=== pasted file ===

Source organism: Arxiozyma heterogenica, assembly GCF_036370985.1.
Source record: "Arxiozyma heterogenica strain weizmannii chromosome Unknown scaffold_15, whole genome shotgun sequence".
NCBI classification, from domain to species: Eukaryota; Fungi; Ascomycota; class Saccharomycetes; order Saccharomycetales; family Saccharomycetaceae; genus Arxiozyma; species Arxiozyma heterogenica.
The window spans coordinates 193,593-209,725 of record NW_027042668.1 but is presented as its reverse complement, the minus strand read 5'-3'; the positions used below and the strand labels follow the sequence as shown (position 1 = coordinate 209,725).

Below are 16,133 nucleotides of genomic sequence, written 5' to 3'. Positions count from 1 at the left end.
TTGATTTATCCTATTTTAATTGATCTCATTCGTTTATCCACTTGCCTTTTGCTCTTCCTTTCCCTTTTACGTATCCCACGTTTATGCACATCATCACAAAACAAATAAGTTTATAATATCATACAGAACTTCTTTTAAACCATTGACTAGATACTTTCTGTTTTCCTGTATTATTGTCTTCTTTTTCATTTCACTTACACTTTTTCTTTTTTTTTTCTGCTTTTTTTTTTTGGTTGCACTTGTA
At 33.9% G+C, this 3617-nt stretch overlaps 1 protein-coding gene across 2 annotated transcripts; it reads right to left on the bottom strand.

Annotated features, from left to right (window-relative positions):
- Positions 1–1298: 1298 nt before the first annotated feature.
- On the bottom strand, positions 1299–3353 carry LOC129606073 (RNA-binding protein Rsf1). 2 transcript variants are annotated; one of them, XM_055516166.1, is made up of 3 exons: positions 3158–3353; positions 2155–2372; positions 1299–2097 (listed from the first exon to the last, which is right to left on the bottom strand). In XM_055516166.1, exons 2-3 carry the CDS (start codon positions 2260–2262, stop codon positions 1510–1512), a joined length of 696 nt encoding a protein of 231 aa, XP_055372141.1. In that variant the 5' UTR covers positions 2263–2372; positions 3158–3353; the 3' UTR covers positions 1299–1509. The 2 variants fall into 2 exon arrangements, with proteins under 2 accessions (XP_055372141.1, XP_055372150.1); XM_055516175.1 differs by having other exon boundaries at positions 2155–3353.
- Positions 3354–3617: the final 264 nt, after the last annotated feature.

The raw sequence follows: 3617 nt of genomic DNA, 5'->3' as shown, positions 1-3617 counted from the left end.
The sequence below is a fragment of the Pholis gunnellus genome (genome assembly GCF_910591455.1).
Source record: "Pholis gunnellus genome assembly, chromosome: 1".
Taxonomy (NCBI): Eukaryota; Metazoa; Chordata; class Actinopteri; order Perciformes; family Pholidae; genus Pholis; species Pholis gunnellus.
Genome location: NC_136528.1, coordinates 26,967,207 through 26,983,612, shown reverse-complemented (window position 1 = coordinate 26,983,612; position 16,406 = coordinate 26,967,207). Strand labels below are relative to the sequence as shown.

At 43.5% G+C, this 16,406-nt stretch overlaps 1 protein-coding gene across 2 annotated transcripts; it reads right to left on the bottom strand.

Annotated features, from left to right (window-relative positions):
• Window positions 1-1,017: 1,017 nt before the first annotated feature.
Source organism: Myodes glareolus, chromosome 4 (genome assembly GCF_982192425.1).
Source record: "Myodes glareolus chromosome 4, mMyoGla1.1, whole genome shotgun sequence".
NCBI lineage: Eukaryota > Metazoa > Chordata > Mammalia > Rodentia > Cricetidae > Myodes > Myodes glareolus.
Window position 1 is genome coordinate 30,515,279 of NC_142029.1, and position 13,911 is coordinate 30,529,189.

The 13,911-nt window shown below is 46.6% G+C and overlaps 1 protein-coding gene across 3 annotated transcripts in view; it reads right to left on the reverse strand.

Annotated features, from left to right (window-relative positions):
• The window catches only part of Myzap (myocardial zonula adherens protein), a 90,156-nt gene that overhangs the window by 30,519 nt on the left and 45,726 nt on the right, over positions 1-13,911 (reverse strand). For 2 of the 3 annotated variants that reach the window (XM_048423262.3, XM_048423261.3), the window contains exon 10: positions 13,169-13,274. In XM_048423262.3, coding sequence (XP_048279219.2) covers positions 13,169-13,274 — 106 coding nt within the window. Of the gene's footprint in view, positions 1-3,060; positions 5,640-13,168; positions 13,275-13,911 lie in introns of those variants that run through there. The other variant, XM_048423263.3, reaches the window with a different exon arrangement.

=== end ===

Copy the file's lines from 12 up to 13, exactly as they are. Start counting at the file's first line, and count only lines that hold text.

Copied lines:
The raw sequence follows: 3617 nt of genomic DNA, 5'->3' as shown, positions 1-3617 counted from the left end.
The sequence below is a fragment of the Pholis gunnellus genome (genome assembly GCF_910591455.1).